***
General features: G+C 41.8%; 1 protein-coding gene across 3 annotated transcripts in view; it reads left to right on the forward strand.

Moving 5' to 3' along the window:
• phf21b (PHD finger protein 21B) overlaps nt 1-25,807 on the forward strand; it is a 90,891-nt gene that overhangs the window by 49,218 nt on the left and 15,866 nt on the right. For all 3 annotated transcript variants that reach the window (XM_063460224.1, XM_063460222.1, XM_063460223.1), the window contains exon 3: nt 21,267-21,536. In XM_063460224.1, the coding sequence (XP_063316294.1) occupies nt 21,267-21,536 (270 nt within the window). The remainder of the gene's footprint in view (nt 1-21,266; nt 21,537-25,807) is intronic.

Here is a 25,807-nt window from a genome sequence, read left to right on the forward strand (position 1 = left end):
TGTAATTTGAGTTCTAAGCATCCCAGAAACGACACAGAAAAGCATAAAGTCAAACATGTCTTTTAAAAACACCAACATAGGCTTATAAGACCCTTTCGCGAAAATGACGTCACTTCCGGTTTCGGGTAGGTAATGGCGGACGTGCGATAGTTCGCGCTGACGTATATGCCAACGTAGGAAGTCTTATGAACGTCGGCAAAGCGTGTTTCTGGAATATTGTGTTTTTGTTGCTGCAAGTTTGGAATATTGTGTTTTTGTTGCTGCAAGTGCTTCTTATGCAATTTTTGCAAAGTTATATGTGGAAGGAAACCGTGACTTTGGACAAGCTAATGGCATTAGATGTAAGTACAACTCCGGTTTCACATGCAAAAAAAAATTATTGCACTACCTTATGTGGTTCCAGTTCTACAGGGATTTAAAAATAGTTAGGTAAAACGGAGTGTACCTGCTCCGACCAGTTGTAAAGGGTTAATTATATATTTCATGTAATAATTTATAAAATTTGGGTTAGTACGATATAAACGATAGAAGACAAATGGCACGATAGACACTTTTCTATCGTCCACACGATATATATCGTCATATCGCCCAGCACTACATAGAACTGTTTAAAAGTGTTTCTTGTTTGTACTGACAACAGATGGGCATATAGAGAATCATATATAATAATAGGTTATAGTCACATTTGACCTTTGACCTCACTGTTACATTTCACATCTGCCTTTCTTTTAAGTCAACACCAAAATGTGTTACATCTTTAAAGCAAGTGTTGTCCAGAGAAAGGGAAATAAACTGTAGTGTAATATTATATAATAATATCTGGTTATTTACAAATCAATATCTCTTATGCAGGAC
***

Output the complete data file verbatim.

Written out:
General features: G+C 41.8%; 1 protein-coding gene across 3 annotated transcripts in view; it reads left to right on the forward strand.

Moving 5' to 3' along the window:
• phf21b (PHD finger protein 21B) overlaps nt 1-25,807 on the forward strand; it is a 90,891-nt gene that overhangs the window by 49,218 nt on the left and 15,866 nt on the right. For all 3 annotated transcript variants that reach the window (XM_063460224.1, XM_063460222.1, XM_063460223.1), the window contains exon 3: nt 21,267-21,536. In XM_063460224.1, the coding sequence (XP_063316294.1) occupies nt 21,267-21,536 (270 nt within the window). The remainder of the gene's footprint in view (nt 1-21,266; nt 21,537-25,807) is intronic.

Here is a 25,807-nt window from a genome sequence, read left to right on the forward strand (position 1 = left end):
TGTAATTTGAGTTCTAAGCATCCCAGAAACGACACAGAAAAGCATAAAGTCAAACATGTCTTTTAAAAACACCAACATAGGCTTATAAGACCCTTTCGCGAAAATGACGTCACTTCCGGTTTCGGGTAGGTAATGGCGGACGTGCGATAGTTCGCGCTGACGTATATGCCAACGTAGGAAGTCTTATGAACGTCGGCAAAGCGTGTTTCTGGAATATTGTGTTTTTGTTGCTGCAAGTTTGGAATATTGTGTTTTTGTTGCTGCAAGTGCTTCTTATGCAATTTTTGCAAAGTTATATGTGGAAGGAAACCGTGACTTTGGACAAGCTAATGGCATTAGATGTAAGTACAACTCCGGTTTCACATGCAAAAAAAAATTATTGCACTACCTTATGTGGTTCCAGTTCTACAGGGATTTAAAAATAGTTAGGTAAAACGGAGTGTACCTGCTCCGACCAGTTGTAAAGGGTTAATTATATATTTCATGTAATAATTTATAAAATTTGGGTTAGTACGATATAAACGATAGAAGACAAATGGCACGATAGACACTTTTCTATCGTCCACACGATATATATCGTCATATCGCCCAGCACTACATAGAACTGTTTAAAAGTGTTTCTTGTTTGTACTGACAACAGATGGGCATATAGAGAATCATATATAATAATAGGTTATAGTCACATTTGACCTTTGACCTCACTGTTACATTTCACATCTGCCTTTCTTTTAAGTCAACACCAAAATGTGTTACATCTTTAAAGCAAGTGTTGTCCAGAGAAAGGGAAATAAACTGTAGTGTAATATTATATAATAATATCTGGTTATTTACAAATCAATATCTCTTATGCAGGAC